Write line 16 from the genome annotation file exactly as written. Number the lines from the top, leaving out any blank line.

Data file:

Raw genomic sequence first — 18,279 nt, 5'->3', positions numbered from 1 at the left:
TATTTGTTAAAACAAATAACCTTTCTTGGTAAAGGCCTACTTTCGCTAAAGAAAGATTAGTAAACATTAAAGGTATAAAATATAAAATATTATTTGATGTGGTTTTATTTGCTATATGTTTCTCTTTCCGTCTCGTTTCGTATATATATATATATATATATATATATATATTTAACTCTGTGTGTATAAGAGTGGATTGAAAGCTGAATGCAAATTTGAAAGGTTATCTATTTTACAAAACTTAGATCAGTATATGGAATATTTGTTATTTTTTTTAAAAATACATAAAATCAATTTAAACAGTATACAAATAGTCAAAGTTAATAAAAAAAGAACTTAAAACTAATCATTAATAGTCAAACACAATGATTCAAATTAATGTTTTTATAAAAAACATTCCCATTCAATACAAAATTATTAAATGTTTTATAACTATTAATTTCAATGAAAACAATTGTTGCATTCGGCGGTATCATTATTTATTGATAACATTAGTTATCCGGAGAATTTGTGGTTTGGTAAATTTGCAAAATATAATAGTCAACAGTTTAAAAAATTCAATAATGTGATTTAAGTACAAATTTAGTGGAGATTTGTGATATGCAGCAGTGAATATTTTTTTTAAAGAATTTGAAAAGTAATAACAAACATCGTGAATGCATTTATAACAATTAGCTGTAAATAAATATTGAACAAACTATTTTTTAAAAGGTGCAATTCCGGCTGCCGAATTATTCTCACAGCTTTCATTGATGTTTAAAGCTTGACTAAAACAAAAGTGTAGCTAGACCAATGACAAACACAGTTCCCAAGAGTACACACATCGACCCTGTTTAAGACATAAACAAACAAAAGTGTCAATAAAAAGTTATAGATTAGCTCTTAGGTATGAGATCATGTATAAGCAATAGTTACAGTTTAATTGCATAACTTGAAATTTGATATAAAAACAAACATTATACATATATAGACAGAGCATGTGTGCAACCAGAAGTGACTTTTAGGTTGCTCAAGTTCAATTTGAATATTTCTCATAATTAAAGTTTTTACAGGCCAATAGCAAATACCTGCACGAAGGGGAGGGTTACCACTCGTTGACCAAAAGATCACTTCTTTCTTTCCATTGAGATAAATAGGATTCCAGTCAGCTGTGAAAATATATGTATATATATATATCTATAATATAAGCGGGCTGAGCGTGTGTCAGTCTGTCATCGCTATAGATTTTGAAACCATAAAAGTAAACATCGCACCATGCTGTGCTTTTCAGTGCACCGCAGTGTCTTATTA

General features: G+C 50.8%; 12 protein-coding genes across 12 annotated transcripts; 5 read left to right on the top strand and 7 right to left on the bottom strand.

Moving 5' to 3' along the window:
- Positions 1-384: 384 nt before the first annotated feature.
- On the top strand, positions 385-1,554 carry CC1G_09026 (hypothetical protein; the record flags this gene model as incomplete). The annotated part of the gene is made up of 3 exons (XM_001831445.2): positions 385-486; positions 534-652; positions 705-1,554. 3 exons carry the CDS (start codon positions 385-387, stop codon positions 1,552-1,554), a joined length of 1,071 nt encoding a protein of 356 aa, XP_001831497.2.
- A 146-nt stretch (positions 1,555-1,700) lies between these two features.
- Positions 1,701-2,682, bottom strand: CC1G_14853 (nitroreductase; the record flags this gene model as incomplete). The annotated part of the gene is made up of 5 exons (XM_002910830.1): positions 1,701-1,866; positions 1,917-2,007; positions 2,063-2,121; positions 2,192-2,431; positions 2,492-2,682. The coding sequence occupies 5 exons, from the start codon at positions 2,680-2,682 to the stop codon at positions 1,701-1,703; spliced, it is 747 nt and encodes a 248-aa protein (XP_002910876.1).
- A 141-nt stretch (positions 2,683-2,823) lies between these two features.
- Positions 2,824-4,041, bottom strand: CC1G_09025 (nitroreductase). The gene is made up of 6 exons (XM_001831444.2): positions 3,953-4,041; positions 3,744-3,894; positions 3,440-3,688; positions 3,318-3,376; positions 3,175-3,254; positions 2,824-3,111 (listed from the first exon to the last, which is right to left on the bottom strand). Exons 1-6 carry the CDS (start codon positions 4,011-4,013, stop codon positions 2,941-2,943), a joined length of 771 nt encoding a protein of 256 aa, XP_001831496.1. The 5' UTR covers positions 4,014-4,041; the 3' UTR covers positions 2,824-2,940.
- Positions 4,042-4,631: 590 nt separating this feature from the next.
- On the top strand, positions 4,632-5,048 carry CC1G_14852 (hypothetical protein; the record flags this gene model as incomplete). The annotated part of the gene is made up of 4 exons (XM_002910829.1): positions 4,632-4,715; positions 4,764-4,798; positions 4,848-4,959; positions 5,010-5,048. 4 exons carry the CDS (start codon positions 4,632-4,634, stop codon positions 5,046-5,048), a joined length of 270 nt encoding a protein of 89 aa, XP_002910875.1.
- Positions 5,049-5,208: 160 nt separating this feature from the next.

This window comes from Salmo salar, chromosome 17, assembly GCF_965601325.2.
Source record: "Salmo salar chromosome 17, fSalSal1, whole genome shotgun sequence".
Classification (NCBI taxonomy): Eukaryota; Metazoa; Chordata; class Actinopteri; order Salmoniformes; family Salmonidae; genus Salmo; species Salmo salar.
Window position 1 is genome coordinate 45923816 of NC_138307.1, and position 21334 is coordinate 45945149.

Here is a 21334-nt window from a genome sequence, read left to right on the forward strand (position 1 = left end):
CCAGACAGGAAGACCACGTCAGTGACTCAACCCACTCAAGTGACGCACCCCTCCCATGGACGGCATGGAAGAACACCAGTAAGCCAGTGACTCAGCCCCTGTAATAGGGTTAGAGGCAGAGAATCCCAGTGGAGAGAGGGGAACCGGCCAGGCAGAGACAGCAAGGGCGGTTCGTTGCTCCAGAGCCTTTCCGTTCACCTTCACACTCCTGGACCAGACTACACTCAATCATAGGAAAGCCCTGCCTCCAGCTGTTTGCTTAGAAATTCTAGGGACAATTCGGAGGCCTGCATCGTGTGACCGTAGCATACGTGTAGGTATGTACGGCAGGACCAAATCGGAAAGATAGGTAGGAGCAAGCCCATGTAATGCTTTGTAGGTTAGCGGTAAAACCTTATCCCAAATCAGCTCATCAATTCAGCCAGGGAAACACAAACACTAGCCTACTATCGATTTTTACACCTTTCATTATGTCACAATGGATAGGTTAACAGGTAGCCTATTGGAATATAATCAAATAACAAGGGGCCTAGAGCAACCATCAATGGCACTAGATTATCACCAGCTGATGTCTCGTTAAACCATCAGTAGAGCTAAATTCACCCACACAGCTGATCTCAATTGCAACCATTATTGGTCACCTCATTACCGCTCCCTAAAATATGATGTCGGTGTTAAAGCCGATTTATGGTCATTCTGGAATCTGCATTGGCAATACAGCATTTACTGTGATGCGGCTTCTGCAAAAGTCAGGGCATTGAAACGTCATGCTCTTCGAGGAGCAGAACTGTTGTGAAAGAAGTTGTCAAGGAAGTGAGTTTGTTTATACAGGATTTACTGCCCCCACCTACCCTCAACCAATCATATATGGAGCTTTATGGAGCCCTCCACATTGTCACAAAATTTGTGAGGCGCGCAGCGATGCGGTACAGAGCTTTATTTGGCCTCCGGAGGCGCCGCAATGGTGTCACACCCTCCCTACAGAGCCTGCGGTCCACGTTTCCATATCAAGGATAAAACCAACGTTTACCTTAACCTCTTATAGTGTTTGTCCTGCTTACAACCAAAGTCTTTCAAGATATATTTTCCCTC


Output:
Classification (NCBI taxonomy): Eukaryota; Metazoa; Chordata; class Actinopteri; order Salmoniformes; family Salmonidae; genus Salmo; species Salmo salar.